Council Memo 1

DATE:            May 24, 2011

TO:                 Members of City Council

FROM:           Helen Gym, on behalf of Parents United for Public Education

RE:                 City Council hearings on School District budget


I first want to thank those members of Council who recognize the deep commitment of our City to our public schools and who have asked pointed questions to ensure the financial and managerial stability of billions of dollars of public money.


Parents United for Public Education along with other groups has been at the forefront in asking for local funding accountability has been at the forethe administrationThank you very much for the opportunity to share Parents United’s analysis of the District budget situation. Parents United for Public Education is an all volunteer, independent collective of parents which believes in quality schools and responsible funding. We believe that the District has unfairly put up essential services rather than set priorities, change their spending practices, and jettison non-essential expenses. We are advocating that Council give more money for targeted allocations, BUT we also ask Council to demand changes in the District’s proposed budget and in its oversight of the District. Our priorities in this budget:

  1. Ensure full-day kindergarten.
  2. Restore free transportation for all school-age students.
  3. Restore the 29% cut in each school’s discretionary funds.
  4. Impose a moratorium on all non-essential contracts, hiring of personnel, and start-up/expansion of new programs and initiatives.
  5. Restore the District's share of property tax revenue from 55% to 60% through a millage shift and assume the $4 million BRT expense and the City Controller’s office salaries.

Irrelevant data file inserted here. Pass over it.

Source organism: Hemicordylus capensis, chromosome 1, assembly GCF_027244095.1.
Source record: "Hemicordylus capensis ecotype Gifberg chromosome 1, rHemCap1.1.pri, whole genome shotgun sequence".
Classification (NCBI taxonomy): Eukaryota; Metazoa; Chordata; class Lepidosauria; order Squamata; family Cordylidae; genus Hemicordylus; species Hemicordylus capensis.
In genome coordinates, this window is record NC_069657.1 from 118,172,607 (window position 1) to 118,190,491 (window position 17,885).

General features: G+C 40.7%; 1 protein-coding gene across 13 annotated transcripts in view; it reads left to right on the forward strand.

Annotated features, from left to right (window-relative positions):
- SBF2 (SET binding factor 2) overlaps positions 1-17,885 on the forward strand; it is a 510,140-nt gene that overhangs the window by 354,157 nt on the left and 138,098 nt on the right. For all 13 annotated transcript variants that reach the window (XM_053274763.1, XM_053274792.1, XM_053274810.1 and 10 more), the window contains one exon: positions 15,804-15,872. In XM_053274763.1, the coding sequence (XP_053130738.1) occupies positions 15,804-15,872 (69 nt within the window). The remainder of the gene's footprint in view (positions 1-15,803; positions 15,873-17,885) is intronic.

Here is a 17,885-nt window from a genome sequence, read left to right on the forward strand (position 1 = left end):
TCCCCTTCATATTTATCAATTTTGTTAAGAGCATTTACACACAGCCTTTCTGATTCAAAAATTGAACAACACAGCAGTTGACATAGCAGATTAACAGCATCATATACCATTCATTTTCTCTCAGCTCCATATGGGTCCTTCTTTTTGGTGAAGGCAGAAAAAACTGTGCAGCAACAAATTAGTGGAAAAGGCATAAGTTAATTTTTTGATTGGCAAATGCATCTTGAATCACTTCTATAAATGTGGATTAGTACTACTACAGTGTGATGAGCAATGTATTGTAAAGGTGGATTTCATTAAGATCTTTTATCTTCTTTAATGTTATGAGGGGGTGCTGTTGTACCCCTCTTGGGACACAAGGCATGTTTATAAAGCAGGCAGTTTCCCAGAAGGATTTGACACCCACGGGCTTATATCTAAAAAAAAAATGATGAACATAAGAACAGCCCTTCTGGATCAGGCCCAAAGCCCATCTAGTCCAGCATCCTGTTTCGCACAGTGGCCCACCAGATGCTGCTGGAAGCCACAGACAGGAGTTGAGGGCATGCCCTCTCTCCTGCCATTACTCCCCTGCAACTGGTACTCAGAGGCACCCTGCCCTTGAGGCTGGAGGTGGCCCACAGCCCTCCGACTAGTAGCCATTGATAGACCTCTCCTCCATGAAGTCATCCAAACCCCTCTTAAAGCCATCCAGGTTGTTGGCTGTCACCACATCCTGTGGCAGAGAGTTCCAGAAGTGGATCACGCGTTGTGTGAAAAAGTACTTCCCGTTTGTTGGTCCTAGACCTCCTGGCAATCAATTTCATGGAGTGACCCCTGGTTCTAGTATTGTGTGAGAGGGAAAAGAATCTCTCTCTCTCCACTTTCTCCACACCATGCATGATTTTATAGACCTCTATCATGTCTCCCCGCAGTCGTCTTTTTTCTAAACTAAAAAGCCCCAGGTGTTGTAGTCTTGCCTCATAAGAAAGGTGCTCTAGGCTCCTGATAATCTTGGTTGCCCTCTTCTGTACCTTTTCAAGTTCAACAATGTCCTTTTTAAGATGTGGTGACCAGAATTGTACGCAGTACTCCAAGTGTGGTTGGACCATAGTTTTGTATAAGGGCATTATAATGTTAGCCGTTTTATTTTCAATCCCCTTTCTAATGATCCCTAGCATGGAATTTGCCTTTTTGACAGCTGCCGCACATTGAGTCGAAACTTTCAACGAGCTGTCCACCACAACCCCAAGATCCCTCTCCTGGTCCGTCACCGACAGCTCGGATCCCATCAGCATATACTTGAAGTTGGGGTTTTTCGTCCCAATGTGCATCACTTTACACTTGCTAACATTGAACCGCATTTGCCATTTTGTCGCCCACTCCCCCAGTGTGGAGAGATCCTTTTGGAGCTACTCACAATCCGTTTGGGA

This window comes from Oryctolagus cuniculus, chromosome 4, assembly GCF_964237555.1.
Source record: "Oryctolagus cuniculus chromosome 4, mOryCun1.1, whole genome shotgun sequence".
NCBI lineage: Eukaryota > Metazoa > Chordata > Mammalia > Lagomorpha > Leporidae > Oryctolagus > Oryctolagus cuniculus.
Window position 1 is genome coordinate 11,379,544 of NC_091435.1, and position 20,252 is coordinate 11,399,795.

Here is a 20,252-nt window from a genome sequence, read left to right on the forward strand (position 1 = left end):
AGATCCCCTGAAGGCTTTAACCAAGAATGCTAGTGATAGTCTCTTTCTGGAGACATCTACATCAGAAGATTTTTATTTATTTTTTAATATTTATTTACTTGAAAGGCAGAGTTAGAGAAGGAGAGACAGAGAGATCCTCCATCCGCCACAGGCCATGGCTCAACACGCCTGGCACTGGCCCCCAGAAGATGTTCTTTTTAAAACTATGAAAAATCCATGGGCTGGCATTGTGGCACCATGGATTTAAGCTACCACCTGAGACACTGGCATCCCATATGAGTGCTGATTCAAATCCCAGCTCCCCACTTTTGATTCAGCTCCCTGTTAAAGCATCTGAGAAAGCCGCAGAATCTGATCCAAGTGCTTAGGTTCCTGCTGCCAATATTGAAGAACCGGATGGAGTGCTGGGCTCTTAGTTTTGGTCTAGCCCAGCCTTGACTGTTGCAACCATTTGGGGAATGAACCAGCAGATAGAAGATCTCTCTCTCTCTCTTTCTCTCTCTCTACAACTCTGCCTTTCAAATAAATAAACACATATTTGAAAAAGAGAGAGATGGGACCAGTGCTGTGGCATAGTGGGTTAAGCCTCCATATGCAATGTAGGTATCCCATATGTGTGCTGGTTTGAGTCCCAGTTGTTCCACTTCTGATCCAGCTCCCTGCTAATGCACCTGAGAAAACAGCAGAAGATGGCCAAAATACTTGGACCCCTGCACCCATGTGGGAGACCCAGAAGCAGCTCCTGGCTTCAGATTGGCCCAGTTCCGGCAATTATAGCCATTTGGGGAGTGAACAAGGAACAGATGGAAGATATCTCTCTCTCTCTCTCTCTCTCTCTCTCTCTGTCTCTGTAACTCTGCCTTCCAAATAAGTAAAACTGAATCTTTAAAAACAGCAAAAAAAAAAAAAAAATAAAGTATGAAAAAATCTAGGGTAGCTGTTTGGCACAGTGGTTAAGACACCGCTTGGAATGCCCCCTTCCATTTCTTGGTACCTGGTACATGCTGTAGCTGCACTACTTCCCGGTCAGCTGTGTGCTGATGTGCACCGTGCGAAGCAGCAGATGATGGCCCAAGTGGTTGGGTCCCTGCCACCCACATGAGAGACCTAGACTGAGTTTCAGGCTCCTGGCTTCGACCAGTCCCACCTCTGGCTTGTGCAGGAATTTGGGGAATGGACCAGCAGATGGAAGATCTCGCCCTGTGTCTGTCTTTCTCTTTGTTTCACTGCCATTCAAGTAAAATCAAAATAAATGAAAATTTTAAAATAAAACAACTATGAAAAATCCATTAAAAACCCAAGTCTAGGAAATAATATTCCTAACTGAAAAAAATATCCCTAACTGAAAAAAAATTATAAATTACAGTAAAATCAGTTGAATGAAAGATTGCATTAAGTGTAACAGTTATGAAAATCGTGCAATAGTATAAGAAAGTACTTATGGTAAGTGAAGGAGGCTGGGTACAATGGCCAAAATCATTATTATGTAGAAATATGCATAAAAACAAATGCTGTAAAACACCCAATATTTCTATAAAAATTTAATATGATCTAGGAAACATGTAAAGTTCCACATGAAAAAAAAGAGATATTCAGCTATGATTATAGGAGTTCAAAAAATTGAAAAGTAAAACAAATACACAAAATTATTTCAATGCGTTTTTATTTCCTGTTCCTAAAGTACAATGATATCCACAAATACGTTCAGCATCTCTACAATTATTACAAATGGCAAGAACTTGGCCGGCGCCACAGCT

District budget concerns


Summer school:

The District plans to spend $23 million on an 18-day summer school program, nearly the same amount it would cost to cover full-day kindergarten.

·          Last week, the SRC passed a resolution approving $4.7 million for textbooks for the 18-day program.[1] How is this a strategic use of money?

·          The SRC also approved more than $1 million for enrichment activities like a sports and art camp. While we do not deny the importance of enrichment, again, is this a priority area for such a brief time period?


Extra time for Promise Academies

Parents United supports the extra cost per pupil expenditure for the Promise Academies. However, most of the $24 million cost of the new Promise Academies lies primarily in paying teachers extra hours for a longer day, Saturdays and a longer school year.

·          Please ask: What was the percentage Saturday attendance of Promise Academy students this year, both in terms of range (low to high) as well as average.

·          What data exists to indicate that the longer hours has substantively contributed to justify the cost?


Executive Salaries

·          By my count, there are at least nine individuals at the District that earn salaries comparable to or more than the Mayor, including the CEO ($348K), Deputy Supt Leroy Nunery ($230K), CFO Mike Masch ($211K), General Counsel Michael Davis ($190k), Supt. of Strategic Planning ($180K), Director of Communications Jamilah Fraser ($170K), Deputy of Communications Evelyn Sample Oates ($165K?), Associate Supt. of Academics formerly David Weiner ($165K), and Deputy Admin to Supt. Claudia Averette ($160K). How is this justified?